The CFPB claims that it uncovered “substantial evidence that Ocwen has engaged in significant and systemic misconduct at nearly every stage of the mortgage servicing process.”

Read on.

CFPB fines Experian $3 million for lying about consumers’ credit scores

Experian, one of the nation’s three major credit reporting bureaus, misled consumers by telling them that the credit scores they purchased from the company were the same ones that lenders used to make credit decisions, the Consumer Financial Protection Bureau said Thursday.

And for that deception, the CFPB is fining Experian $3 million.

According to the CFPB, Experian developed its own proprietary credit scoring model, which it calls the “PLUS Score.” Experian then took that “PLUS Score” and applied it to information in consumer credit files to generate a credit score it offered directly to consumers.

Read on.

Nationstar facing CFPB fine over HMDA violations

Nationstar Mortgage is facing a fine from the Consumer Financial Protection Bureau over the nonbank’s alleged failure to comply with the reporting requirements of the Home Mortgage Disclosure Act, the company revealed Thursday.

Nationstar disclosed the potential fine in its 10-K filing with the Securities and Exchange Commission.

In the filing, Nationstar said it is “currently in negotiations with the CFPB regarding the payment of civil monetary penalties for the alleged failure to comply with the reporting requirements of the Home Mortgage Disclosure Act.”

The Home Mortgage Disclosure Act, referred to as HMDA, was originally enacted in 1975 and requires many financial institutions to collect data about each company’s housing-related lending activity.

Read on.

Ocwen SEC filing reveals details of CFPB mortgage servicing investigation

During a call with investors to discuss the company’s fourth-quarter earnings, Ocwen Financial CEO Ron Faris said resolving the Consumer Financial Protection Bureau’s investigation into the company’s mortgage servicing practices is a top priority in 2017.

In Ocwen’s third-quarter 10-Q filing with the Securities and Exchange Commission, the company revealed that it could be facing a fine and/or other disciplinary action from the CFPB.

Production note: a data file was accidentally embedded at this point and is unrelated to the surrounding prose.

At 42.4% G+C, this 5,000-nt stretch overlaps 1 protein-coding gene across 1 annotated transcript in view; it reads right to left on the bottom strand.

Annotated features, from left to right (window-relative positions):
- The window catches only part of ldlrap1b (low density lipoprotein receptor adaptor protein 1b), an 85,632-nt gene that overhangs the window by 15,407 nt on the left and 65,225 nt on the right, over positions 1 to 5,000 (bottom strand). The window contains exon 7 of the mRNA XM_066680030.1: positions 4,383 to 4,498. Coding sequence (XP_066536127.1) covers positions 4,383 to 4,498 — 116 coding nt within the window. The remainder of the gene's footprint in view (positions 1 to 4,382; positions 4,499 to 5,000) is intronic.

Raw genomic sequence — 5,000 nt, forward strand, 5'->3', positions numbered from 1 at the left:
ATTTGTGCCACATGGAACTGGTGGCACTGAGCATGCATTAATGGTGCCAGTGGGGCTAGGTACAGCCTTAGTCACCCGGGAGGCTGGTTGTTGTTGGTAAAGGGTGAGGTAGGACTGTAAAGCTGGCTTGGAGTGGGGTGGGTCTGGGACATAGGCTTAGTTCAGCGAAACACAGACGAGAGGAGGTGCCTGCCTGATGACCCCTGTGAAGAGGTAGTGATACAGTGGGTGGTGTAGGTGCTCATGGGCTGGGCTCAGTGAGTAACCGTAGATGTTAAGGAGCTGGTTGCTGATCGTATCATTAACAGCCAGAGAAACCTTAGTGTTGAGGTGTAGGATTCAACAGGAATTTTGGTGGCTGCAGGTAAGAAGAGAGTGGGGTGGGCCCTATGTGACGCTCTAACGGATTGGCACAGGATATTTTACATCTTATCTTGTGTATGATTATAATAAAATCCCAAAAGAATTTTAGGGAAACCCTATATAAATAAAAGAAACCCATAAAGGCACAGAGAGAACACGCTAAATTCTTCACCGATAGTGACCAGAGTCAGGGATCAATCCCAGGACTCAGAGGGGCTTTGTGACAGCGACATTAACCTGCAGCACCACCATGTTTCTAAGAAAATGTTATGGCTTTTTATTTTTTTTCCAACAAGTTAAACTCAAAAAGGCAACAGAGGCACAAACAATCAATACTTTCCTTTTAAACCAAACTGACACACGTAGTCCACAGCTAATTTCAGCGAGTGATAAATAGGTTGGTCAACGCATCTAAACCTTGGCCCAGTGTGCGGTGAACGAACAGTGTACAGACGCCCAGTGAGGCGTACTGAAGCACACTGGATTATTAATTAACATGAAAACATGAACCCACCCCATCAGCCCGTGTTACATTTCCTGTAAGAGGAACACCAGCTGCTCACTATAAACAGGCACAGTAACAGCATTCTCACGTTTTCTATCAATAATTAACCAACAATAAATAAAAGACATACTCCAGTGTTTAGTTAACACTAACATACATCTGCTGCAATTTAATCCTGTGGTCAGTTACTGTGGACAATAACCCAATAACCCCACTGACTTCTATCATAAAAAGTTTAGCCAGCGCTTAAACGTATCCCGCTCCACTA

Read on.

Court: CFPB Has Authority To Request Seven Years’ Worth Of Foreclosure Documents

Back in November, the Consumer Financial Protection Bureau filed a lawsuit against one of the nation’s largest providers of seller-financed homes after it failed to comply with a subpoena to turn over documents related to home foreclosures. This week, a judge upheld the Bureau’s authority to request the documents from Harbour Portfolio Advisors. 

A Federal District Court in Detroit issued a 12-page decision [PDF] directing Dallas-based Harbour Portfolio Advisors to comply with the CFPB’s request for documents and other information related to its investigating into housing finance.

The case against Harbour began back in Sept. 2016 when the CFPB began looking into whether financing offered by the company and others like it — referred to as an “Agreement for Deed” — were in violation of federal leading laws.

An Agreement for Deed is a written agreement to purchase a residential property, where the seller agrees to deliver a deed to the purchaser upon full payment of the purchase price.

This so-called rent-to-own policy, the New York Times reports, became popular during the housing crisis when it was difficult for consumers to obtain mortgages and alternative lenders stepped in to fill the gaps.

Harbour Portfolio bought nearly 7,000 properties from Fannie Mae after the housing crisis, paying roughly $10,000 or less for each, the New York Times found in an investigation. The company then turned around and sold the properties “as is” at a rate four or five times higher than the purchase price.

Read on.